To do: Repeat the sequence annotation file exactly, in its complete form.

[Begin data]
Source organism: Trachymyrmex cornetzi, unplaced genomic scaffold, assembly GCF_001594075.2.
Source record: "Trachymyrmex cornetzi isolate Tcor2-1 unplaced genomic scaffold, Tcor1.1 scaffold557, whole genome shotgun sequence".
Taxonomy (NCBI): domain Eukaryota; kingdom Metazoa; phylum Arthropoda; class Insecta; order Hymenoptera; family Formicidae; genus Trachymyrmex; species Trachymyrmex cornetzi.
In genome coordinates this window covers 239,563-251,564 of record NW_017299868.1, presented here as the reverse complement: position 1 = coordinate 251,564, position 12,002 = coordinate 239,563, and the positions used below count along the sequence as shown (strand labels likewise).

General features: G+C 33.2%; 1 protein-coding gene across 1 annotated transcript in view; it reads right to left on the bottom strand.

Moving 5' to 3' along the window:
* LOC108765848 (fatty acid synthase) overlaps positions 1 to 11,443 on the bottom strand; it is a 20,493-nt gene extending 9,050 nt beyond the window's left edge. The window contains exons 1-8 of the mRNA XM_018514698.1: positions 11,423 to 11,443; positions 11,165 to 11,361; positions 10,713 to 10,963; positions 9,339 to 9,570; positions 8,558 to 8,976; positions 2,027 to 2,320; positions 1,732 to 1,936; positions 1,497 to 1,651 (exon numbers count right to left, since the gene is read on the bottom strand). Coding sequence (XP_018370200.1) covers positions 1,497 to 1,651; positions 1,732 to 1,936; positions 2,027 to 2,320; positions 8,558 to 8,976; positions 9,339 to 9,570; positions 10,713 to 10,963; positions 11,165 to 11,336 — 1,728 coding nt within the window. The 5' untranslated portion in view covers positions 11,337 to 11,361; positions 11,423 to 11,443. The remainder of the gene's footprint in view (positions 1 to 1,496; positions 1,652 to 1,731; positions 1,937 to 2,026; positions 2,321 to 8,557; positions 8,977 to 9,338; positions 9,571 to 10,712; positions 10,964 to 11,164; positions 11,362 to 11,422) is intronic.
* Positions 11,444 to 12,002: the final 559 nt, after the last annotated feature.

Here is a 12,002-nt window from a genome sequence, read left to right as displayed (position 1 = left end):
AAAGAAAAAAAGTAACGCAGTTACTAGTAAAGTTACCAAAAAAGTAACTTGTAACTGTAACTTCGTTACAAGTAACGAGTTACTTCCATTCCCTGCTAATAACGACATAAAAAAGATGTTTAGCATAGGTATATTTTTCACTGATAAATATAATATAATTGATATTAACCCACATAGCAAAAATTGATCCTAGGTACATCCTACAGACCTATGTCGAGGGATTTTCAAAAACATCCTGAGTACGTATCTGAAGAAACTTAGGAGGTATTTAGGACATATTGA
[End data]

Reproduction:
Source organism: Trachymyrmex cornetzi, unplaced genomic scaffold, assembly GCF_001594075.2.
Source record: "Trachymyrmex cornetzi isolate Tcor2-1 unplaced genomic scaffold, Tcor1.1 scaffold557, whole genome shotgun sequence".
Taxonomy (NCBI): domain Eukaryota; kingdom Metazoa; phylum Arthropoda; class Insecta; order Hymenoptera; family Formicidae; genus Trachymyrmex; species Trachymyrmex cornetzi.
In genome coordinates this window covers 239,563-251,564 of record NW_017299868.1, presented here as the reverse complement: position 1 = coordinate 251,564, position 12,002 = coordinate 239,563, and the positions used below count along the sequence as shown (strand labels likewise).

General features: G+C 33.2%; 1 protein-coding gene across 1 annotated transcript in view; it reads right to left on the bottom strand.

Moving 5' to 3' along the window:
* LOC108765848 (fatty acid synthase) overlaps positions 1 to 11,443 on the bottom strand; it is a 20,493-nt gene extending 9,050 nt beyond the window's left edge. The window contains exons 1-8 of the mRNA XM_018514698.1: positions 11,423 to 11,443; positions 11,165 to 11,361; positions 10,713 to 10,963; positions 9,339 to 9,570; positions 8,558 to 8,976; positions 2,027 to 2,320; positions 1,732 to 1,936; positions 1,497 to 1,651 (exon numbers count right to left, since the gene is read on the bottom strand). Coding sequence (XP_018370200.1) covers positions 1,497 to 1,651; positions 1,732 to 1,936; positions 2,027 to 2,320; positions 8,558 to 8,976; positions 9,339 to 9,570; positions 10,713 to 10,963; positions 11,165 to 11,336 — 1,728 coding nt within the window. The 5' untranslated portion in view covers positions 11,337 to 11,361; positions 11,423 to 11,443. The remainder of the gene's footprint in view (positions 1 to 1,496; positions 1,652 to 1,731; positions 1,937 to 2,026; positions 2,321 to 8,557; positions 8,977 to 9,338; positions 9,571 to 10,712; positions 10,964 to 11,164; positions 11,362 to 11,422) is intronic.
* Positions 11,444 to 12,002: the final 559 nt, after the last annotated feature.

Here is a 12,002-nt window from a genome sequence, read left to right as displayed (position 1 = left end):
AAAGAAAAAAAGTAACGCAGTTACTAGTAAAGTTACCAAAAAAGTAACTTGTAACTGTAACTTCGTTACAAGTAACGAGTTACTTCCATTCCCTGCTAATAACGACATAAAAAAGATGTTTAGCATAGGTATATTTTTCACTGATAAATATAATATAATTGATATTAACCCACATAGCAAAAATTGATCCTAGGTACATCCTACAGACCTATGTCGAGGGATTTTCAAAAACATCCTGAGTACGTATCTGAAGAAACTTAGGAGGTATTTAGGACATATTGA